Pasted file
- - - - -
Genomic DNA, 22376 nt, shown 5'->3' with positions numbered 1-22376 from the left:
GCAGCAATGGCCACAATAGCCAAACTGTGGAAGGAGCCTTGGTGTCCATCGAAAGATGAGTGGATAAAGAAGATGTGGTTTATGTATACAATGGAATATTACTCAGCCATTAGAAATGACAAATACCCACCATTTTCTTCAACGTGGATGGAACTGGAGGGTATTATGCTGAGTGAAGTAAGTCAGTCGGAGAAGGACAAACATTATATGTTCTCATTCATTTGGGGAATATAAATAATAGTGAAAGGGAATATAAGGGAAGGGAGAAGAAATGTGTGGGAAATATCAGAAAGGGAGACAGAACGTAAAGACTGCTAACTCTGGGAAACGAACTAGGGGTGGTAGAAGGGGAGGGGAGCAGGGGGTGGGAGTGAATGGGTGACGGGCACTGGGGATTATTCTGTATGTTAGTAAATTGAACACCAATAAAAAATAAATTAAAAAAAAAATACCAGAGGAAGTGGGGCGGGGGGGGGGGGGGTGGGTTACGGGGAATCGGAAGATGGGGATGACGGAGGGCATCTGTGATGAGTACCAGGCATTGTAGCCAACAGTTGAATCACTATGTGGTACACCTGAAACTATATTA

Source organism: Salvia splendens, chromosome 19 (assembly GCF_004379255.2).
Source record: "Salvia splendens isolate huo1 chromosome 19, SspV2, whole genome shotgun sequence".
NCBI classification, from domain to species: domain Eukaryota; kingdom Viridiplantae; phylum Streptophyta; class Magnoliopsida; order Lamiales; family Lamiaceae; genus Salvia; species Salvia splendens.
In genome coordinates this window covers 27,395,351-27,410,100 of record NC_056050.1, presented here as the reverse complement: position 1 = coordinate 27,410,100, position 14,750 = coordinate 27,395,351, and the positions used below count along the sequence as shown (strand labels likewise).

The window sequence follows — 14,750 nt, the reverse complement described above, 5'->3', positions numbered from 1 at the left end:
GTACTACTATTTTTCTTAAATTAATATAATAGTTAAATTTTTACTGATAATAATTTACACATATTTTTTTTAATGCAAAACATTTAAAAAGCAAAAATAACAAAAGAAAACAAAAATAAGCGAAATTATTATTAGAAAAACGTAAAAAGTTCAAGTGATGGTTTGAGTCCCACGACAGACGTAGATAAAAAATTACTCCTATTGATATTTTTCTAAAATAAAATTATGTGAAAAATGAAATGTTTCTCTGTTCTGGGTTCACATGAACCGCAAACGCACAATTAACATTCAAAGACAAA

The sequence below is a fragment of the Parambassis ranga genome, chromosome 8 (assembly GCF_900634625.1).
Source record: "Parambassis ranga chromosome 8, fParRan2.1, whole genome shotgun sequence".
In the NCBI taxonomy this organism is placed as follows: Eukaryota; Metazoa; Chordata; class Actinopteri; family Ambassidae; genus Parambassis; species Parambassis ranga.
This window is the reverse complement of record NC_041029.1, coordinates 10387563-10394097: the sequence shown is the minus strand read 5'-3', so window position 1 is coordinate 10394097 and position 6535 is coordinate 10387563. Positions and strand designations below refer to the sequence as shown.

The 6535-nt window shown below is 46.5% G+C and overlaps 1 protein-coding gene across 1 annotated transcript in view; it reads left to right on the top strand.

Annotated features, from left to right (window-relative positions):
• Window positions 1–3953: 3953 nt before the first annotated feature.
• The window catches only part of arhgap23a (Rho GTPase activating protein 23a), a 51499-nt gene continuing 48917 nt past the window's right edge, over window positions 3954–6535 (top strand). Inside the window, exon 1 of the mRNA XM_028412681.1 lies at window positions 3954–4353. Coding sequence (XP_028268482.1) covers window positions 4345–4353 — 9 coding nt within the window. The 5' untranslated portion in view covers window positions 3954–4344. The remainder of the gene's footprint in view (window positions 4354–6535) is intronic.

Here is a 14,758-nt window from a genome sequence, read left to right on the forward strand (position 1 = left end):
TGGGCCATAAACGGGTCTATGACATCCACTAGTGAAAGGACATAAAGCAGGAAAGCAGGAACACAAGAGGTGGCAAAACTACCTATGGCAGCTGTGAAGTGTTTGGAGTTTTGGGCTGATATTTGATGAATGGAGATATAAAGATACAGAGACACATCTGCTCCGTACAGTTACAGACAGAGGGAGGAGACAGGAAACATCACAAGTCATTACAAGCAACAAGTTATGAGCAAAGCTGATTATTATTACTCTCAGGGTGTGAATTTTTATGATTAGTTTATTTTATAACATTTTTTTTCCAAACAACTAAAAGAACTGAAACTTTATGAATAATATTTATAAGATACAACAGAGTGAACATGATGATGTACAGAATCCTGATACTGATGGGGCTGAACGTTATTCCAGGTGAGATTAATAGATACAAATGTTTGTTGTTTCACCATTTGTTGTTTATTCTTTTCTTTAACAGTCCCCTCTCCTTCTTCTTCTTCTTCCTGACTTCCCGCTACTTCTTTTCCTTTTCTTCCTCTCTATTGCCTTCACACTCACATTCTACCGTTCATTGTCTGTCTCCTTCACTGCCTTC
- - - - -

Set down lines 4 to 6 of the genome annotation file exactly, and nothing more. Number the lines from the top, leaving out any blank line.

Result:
Source record: "Salvia splendens isolate huo1 chromosome 19, SspV2, whole genome shotgun sequence".
NCBI classification, from domain to species: domain Eukaryota; kingdom Viridiplantae; phylum Streptophyta; class Magnoliopsida; order Lamiales; family Lamiaceae; genus Salvia; species Salvia splendens.
In genome coordinates this window covers 27,395,351-27,410,100 of record NC_056050.1, presented here as the reverse complement: position 1 = coordinate 27,410,100, position 14,750 = coordinate 27,395,351, and the positions used below count along the sequence as shown (strand labels likewise).